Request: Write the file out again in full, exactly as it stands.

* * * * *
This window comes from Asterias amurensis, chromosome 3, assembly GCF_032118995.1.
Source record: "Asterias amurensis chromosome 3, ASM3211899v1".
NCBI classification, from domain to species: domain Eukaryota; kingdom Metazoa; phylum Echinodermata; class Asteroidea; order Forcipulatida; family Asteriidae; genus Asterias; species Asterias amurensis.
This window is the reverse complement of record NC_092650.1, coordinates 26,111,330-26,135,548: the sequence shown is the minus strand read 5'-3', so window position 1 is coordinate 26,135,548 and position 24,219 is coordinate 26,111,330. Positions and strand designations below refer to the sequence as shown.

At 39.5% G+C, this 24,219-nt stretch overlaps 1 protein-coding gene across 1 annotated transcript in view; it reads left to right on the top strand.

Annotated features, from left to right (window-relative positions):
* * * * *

This window comes from Asterias amurensis, chromosome 3, assembly GCF_032118995.1.
Source record: "Asterias amurensis chromosome 3, ASM3211899v1".
NCBI classification, from domain to species: domain Eukaryota; kingdom Metazoa; phylum Echinodermata; class Asteroidea; order Forcipulatida; family Asteriidae; genus Asterias; species Asterias amurensis.
This window is the reverse complement of record NC_092650.1, coordinates 26,111,330-26,135,548: the sequence shown is the minus strand read 5'-3', so window position 1 is coordinate 26,135,548 and position 24,219 is coordinate 26,111,330. Positions and strand designations below refer to the sequence as shown.

At 39.5% G+C, this 24,219-nt stretch overlaps 1 protein-coding gene across 1 annotated transcript in view; it reads left to right on the top strand.

Annotated features, from left to right (window-relative positions):